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Set 216

Battlefield Accessories

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All figures are supplied unpainted    (Numbers of each pose in brackets)

Several manufacturers have felt the need to provide sets of accessories in their range, and these often find their way into battle sets. This set from Esci was pretty much the first of these, and differs from those that followed in that it is primarily filled with components with which different models can be constructed. The set includes instructions on the building of a number of different items, but there are not sufficient parts to make everything illustrated, so it is not possible to picture all these models as the customer must choose what to make. Equally, many of the 136 pieces can be used to make something other than the suggestions, so this is quite a flexible product.

From the pictures of the sprue it can be seen that a large part of the set is made up of the same item repeated many times. The items on the right of the top picture are all sticks or logs, which are perhaps the most flexible parts as they can be put together in many ways as illustrated. In the middle of the sprue are some boxes, and to the left is a ladder, some sort of open box and two flat pieces that are meant to be curled round and joined to form a kind of gabion. However, this last piece is fiendishly difficult to do, and the resulting model is hardly realistic as the join strains and it is in any case hollow.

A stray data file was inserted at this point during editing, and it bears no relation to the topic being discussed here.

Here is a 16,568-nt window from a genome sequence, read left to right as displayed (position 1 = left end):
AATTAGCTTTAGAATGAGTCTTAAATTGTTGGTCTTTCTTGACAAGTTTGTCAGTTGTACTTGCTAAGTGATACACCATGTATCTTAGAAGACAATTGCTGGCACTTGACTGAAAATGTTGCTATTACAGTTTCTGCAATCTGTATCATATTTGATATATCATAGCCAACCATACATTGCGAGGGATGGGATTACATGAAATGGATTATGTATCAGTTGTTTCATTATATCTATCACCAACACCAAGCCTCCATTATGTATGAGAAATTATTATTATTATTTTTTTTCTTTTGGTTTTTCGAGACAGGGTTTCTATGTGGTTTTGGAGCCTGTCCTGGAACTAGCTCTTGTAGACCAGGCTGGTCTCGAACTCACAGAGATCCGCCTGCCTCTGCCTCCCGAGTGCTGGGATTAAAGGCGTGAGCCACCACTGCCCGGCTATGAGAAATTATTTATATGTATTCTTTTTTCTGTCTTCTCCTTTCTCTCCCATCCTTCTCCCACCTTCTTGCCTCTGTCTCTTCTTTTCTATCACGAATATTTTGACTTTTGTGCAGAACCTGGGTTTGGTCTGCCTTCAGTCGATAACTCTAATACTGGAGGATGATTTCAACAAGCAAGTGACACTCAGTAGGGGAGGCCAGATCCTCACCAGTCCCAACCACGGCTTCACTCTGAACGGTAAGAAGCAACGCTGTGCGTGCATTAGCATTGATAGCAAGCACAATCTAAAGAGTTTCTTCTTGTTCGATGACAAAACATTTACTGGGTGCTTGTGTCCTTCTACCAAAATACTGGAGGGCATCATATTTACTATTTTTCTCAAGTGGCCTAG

The lower sprue is dominated by 36 sandbags. All have a peg and hole on one side, and 12 have another peg and hole on the other side. This allows them to be put together to construct a wall of sandbags, the exact shape and size of which can vary, particularly if more than one set is used to supply the bags, as in our example. The position of these pegs and holes does not allow for 'corners', unless of course the items are merely glued together without the aid of the pegs, but the 'wall' is flexible enough to be curved as shown. To the right of the sandbags there are two chevaux-de-frise, basically logs with spikes sticking out of them, particularly effective against cavalry. Then there are two barrels (in halves), and some lengths of sharpened stakes bound together to make a sort of fence or platform.

In general the bits fit together OK, though we found some of the separate 'spikes' on the chevaux-de-frise needed coaxing to get them in as the holes were a little too small. Constructing the wooden items is a very fiddly affair, particularly if you choose to place many logs beside each other to make a fence. However there is certainly potential for a lot of uses, if you have the patience.

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